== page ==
So the conditions are right, just as they were in the 1980s, for a new centrist party to emerge and crucially Brexit adds an extra dimension, a problem that represents a clear danger to prosperity, a problem crying out for a new party with an answer.
In the EU referendum 39% of Tory voters, 65% of Labour voters and 68% of LibDem supporters voted Remain so there is a huge swathe of the electorate that would naturally gravitate to a credible third party. Polls by ComRes and BMG confirm this, suggesting 42% of voters in England would consider voting for such a party.
Such a bold move would need five characteristics to break the two party system:
Former Tory donor and founder of Love Film, Simon Franks, is rumoured to have a group with £50 million to back such a move.
2) Big names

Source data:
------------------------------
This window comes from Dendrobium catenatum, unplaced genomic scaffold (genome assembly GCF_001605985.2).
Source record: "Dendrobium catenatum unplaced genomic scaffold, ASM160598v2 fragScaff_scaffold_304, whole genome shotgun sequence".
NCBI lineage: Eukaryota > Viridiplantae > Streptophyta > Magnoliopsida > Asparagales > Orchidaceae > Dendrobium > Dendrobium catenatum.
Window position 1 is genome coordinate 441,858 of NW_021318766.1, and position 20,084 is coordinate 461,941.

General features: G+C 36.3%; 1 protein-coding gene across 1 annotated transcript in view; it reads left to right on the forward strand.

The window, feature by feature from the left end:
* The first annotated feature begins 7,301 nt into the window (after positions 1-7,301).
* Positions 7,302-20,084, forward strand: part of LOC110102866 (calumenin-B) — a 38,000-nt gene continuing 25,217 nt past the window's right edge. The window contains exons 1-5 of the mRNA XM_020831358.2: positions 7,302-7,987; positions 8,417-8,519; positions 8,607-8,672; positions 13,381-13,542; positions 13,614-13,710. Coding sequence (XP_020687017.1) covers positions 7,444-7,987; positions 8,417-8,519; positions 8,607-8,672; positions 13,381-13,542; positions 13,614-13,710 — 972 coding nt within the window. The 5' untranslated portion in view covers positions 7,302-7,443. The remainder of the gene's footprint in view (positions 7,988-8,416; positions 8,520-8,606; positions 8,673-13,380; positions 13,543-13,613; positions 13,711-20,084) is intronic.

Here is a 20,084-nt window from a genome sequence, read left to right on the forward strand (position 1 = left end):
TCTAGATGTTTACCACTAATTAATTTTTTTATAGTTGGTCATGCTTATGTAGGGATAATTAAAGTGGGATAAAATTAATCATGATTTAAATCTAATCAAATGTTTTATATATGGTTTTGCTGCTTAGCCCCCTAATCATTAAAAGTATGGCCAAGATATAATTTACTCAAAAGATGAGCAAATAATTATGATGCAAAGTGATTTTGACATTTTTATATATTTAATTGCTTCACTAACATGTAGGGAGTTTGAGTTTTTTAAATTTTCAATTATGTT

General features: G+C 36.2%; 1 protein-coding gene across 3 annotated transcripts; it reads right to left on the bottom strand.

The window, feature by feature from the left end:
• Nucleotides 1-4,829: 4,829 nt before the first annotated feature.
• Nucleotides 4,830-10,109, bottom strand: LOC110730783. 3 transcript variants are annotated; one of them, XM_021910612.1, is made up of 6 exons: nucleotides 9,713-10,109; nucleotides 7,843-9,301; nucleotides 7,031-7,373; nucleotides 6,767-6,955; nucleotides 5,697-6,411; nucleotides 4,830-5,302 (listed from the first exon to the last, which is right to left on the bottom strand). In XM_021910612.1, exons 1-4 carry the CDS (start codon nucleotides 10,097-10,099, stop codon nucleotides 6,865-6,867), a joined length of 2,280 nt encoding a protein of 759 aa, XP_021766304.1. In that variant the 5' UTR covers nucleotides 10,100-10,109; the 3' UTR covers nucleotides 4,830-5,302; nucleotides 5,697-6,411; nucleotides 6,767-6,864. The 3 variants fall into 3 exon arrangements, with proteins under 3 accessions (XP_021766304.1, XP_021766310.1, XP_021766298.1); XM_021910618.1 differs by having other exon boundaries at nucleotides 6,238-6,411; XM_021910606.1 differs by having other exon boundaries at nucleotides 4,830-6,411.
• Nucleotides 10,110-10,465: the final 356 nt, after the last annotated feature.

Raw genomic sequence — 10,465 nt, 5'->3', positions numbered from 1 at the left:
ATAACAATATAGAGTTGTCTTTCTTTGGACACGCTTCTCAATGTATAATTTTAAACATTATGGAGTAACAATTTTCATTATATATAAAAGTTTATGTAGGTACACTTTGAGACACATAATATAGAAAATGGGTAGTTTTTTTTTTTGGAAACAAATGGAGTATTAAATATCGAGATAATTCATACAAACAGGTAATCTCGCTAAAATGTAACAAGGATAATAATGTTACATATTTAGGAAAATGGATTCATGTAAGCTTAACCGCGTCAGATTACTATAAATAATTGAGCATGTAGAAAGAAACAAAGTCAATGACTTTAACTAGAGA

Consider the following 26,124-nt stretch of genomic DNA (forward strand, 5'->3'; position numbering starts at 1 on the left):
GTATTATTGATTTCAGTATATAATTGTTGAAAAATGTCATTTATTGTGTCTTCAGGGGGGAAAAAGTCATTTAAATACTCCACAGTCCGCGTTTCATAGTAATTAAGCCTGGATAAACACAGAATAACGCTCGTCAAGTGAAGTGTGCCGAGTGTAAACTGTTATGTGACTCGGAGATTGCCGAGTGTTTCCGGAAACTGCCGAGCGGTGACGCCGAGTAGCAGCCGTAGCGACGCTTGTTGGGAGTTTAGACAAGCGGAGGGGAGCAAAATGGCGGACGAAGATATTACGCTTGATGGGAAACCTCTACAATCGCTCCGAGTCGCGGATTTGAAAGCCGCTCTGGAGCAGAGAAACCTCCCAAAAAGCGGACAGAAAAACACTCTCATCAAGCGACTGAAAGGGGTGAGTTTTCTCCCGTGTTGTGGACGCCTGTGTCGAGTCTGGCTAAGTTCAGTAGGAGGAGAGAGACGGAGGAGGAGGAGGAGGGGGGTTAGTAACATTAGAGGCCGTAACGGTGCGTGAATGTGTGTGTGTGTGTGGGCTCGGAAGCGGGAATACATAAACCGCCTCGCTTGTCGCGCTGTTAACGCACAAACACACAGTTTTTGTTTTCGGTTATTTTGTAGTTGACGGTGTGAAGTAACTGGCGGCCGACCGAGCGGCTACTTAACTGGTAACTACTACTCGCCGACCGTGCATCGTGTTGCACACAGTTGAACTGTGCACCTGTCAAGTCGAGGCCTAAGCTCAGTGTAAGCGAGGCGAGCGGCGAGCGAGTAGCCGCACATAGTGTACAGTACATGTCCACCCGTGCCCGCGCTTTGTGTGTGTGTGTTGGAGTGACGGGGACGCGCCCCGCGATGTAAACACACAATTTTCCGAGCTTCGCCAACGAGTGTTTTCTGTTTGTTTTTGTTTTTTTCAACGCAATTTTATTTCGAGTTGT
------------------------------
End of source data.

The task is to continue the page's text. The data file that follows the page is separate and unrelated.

That could include some Tories as well as the Blairite Labour MPs and flailing Liberals (let’s face it, any half decent dating site would match them instantly).
A group with some of the following: Nicky Morgan, Anna Soubry, Chuka Umunna, Lord Adonis, Stephen Hammond, Angela Eagle, Stephen Kinnock, Liz Kendall, Vince Cable… would be credible. With 70 or so Labour rebels, 15 Tories and the LibDems they could form a block with nearly 100 MPs, enough to force an election.
Update 07/07/18: iNews reports several of those listed above are looking to take back control of Labour for the centralists (they will fail) and that Vince Cable had attended meetings on setting up a new party.
3) A policy that solves Brexit